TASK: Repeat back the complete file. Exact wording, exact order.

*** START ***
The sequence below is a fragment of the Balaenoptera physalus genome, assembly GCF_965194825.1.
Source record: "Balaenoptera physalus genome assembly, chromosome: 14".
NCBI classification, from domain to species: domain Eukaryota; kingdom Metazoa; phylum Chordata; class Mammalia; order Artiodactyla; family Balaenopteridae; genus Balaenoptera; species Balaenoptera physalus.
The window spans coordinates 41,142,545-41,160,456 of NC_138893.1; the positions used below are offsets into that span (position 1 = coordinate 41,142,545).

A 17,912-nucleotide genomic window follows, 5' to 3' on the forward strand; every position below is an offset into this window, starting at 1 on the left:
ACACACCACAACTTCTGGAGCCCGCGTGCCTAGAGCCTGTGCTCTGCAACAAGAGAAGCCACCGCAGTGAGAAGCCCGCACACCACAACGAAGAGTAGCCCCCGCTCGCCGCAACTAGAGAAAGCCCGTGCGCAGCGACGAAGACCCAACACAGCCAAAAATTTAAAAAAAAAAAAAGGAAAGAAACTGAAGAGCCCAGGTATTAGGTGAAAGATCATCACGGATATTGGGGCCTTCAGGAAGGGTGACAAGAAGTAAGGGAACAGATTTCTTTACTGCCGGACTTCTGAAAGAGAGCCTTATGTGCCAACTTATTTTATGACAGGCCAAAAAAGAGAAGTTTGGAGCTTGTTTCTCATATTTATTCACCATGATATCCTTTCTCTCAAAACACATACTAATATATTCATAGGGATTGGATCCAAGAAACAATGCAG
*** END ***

The sequence below is a fragment of the Balaenoptera physalus genome, assembly GCF_965194825.1.
Source record: "Balaenoptera physalus genome assembly, chromosome: 14".
NCBI classification, from domain to species: domain Eukaryota; kingdom Metazoa; phylum Chordata; class Mammalia; order Artiodactyla; family Balaenopteridae; genus Balaenoptera; species Balaenoptera physalus.
The window spans coordinates 41,142,545-41,160,456 of NC_138893.1; the positions used below are offsets into that span (position 1 = coordinate 41,142,545).

A 17,912-nucleotide genomic window follows, 5' to 3' on the forward strand; every position below is an offset into this window, starting at 1 on the left:
ACACACCACAACTTCTGGAGCCCGCGTGCCTAGAGCCTGTGCTCTGCAACAAGAGAAGCCACCGCAGTGAGAAGCCCGCACACCACAACGAAGAGTAGCCCCCGCTCGCCGCAACTAGAGAAAGCCCGTGCGCAGCGACGAAGACCCAACACAGCCAAAAATTTAAAAAAAAAAAAAGGAAAGAAACTGAAGAGCCCAGGTATTAGGTGAAAGATCATCACGGATATTGGGGCCTTCAGGAAGGGTGACAAGAAGTAAGGGAACAGATTTCTTTACTGCCGGACTTCTGAAAGAGAGCCTTATGTGCCAACTTATTTTATGACAGGCCAAAAAAGAGAAGTTTGGAGCTTGTTTCTCATATTTATTCACCATGATATCCTTTCTCTCAAAACACATACTAATATATTCATAGGGATTGGATCCAAGAAACAATGCAG